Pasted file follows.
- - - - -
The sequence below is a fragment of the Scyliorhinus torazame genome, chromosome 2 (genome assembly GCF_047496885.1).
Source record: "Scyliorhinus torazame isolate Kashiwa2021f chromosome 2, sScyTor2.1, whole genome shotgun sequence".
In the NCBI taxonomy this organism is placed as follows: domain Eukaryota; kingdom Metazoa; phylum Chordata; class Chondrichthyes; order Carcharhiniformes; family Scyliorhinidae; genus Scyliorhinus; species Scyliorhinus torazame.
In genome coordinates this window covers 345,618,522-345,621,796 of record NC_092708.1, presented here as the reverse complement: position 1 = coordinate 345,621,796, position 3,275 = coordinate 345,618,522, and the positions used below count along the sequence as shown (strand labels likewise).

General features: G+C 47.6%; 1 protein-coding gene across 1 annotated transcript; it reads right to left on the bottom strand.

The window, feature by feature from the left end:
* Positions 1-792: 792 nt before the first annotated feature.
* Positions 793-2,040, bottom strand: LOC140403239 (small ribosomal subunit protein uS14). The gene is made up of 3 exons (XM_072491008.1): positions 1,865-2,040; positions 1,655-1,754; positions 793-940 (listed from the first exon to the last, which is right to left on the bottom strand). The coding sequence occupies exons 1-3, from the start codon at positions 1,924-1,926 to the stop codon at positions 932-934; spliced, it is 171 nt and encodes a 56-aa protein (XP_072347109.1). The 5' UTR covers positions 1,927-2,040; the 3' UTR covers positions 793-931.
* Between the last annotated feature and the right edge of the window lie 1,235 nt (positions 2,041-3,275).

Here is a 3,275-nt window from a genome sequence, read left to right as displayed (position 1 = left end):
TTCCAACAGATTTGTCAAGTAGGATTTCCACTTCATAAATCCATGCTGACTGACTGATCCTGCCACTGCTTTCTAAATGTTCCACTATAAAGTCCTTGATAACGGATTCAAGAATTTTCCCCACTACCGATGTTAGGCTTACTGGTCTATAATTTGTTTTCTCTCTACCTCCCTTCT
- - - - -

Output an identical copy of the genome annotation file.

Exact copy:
The sequence below is a fragment of the Scyliorhinus torazame genome, chromosome 2 (genome assembly GCF_047496885.1).
Source record: "Scyliorhinus torazame isolate Kashiwa2021f chromosome 2, sScyTor2.1, whole genome shotgun sequence".
In the NCBI taxonomy this organism is placed as follows: domain Eukaryota; kingdom Metazoa; phylum Chordata; class Chondrichthyes; order Carcharhiniformes; family Scyliorhinidae; genus Scyliorhinus; species Scyliorhinus torazame.
In genome coordinates this window covers 345,618,522-345,621,796 of record NC_092708.1, presented here as the reverse complement: position 1 = coordinate 345,621,796, position 3,275 = coordinate 345,618,522, and the positions used below count along the sequence as shown (strand labels likewise).

General features: G+C 47.6%; 1 protein-coding gene across 1 annotated transcript; it reads right to left on the bottom strand.

The window, feature by feature from the left end:
* Positions 1-792: 792 nt before the first annotated feature.
* Positions 793-2,040, bottom strand: LOC140403239 (small ribosomal subunit protein uS14). The gene is made up of 3 exons (XM_072491008.1): positions 1,865-2,040; positions 1,655-1,754; positions 793-940 (listed from the first exon to the last, which is right to left on the bottom strand). The coding sequence occupies exons 1-3, from the start codon at positions 1,924-1,926 to the stop codon at positions 932-934; spliced, it is 171 nt and encodes a 56-aa protein (XP_072347109.1). The 5' UTR covers positions 1,927-2,040; the 3' UTR covers positions 793-931.
* Between the last annotated feature and the right edge of the window lie 1,235 nt (positions 2,041-3,275).

Here is a 3,275-nt window from a genome sequence, read left to right as displayed (position 1 = left end):
TTCCAACAGATTTGTCAAGTAGGATTTCCACTTCATAAATCCATGCTGACTGACTGATCCTGCCACTGCTTTCTAAATGTTCCACTATAAAGTCCTTGATAACGGATTCAAGAATTTTCCCCACTACCGATGTTAGGCTTACTGGTCTATAATTTGTTTTCTCTCTACCTCCCTTCT